(Bloomberg) — Canadian Solar Inc. warned that all panel imports from China risk being detained by U.S. Customs as the Biden administration cracks down on alleged labor abuses in the Xinjiang region.
Four of Canadian Solar’s sample modules shipped from China to its U.S. office were held by officials last week due to a sourcing issue, according to the Ontario-based manufacturer that has most of its factories in the Asian country. While the number of imports affected was limited, “it seems that all solar module shipments from China are detained” by U.S. Customs and Border Protection, a Canadian Solar spokesperson said Monday.
The seizing of shipments risks delaying solar projects as the industry has also faced rising module prices and freight costs. In June, the U.S. banned imports of equipment that may have used raw materials originally from Hoshine Silicon Industry Co., an industry leader in the solar supply chain, as part of efforts to confront alleged human-rights abuses involving China’s ethnic Uyghur Muslim minority in Xinjiang.
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A U.S. Customs spokeswoman didn’t address whether solar-equipment shipments had been stopped and said she was unable to disclose specific importer information. A Hoshine spokesperson declined to comment.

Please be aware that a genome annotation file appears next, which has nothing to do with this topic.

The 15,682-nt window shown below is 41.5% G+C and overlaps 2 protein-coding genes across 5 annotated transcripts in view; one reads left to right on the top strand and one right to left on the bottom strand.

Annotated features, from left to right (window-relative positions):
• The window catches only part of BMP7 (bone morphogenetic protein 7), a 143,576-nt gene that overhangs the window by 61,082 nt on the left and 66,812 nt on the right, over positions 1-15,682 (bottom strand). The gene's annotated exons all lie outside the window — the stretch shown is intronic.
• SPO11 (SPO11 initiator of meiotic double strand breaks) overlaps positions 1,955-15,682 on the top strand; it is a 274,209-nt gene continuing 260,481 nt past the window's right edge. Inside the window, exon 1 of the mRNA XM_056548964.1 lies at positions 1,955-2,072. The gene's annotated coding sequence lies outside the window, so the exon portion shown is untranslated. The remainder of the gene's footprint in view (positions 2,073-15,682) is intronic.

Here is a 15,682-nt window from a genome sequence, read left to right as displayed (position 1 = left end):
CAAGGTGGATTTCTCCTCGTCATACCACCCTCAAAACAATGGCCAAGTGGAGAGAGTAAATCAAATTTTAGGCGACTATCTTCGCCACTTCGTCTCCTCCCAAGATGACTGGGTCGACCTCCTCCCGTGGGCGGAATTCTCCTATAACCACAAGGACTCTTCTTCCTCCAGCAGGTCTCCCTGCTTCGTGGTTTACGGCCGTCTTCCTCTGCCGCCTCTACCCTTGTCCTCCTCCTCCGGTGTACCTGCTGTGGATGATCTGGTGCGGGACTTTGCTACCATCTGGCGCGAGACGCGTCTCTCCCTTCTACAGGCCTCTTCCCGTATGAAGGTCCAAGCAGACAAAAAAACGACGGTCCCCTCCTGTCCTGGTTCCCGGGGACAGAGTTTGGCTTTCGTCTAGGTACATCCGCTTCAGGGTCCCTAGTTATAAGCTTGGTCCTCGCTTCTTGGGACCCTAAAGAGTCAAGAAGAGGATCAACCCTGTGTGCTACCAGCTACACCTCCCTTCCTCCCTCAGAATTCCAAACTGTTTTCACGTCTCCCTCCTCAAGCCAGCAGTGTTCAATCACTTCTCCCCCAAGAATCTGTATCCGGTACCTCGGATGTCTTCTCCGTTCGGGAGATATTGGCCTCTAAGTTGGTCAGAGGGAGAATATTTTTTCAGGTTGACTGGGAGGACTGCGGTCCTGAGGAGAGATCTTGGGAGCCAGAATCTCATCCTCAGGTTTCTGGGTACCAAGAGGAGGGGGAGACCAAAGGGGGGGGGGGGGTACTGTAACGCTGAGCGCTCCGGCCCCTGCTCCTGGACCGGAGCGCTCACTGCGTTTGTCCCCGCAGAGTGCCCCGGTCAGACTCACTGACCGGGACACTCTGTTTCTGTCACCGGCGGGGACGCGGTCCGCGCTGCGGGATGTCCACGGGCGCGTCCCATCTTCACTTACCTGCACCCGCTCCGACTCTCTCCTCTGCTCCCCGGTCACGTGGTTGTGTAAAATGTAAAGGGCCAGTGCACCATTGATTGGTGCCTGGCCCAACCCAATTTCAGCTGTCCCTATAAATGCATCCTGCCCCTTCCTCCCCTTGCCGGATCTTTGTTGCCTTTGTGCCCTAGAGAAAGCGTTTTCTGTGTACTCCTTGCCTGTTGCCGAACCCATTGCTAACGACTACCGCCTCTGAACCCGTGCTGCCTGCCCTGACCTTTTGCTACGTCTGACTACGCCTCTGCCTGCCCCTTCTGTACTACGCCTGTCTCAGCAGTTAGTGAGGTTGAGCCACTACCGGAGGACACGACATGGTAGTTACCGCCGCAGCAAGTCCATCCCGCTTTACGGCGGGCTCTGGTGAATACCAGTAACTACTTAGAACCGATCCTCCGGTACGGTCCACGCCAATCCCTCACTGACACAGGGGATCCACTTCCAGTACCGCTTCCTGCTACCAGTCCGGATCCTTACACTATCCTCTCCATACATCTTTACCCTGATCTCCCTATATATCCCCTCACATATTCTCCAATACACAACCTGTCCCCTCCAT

The Spokesperson’s Office at the Chinese Foreign Ministry said they were not aware of the specific situation and reiterated that forced labor in Xinjiang is an “outright lie” created by the U.S. “The real purpose of relevant actions by the U.S is to restrict and suppress Chinese solar enterprises.”
Chinese solar stocks declined Monday after analysts at Roth Capital Partners and Credit Suisse last week said in research notes that the U.S. appeared to have begun halting shipments of some solar panels.
“Preliminary checks with solar distributors suggest that 40MW of solar modules might have been detained (likely JinkoSolar modules), though this is yet to be confirmed,” Credit Suisse analysts including Maheep Mandloi said in a research note Friday.
JinkoSolar didn’t reply to messages seeking comment. JA Solar Technology Co. said in an email that “up until now” its modules haven’t been detained and the company’s exports haven’t been affected.
JinkoSolar fell as much as 5.3% on Monday, while Canadian Solar fell as much as 5.1%.
Hoshine is a dominant supplier of metallurgical silicon used to make polysilicon, a chief ingredient in solar panels and semiconductors worldwide. The Canadian Solar spokesperson said the company doesn’t directly trade with Hoshine.
“The stark reality is almost any module coming to the U.S. cannot yet prove it does not have Hoshine silicon metal as we believe the traceability protocols do not yet go that far up the supply chain,” Philip Shen, an analyst at Roth Capital Partners, said in an Aug. 12 note. “We would not be surprised to see delays in the arrival of modules as vendors attempt to reroute shipment.”
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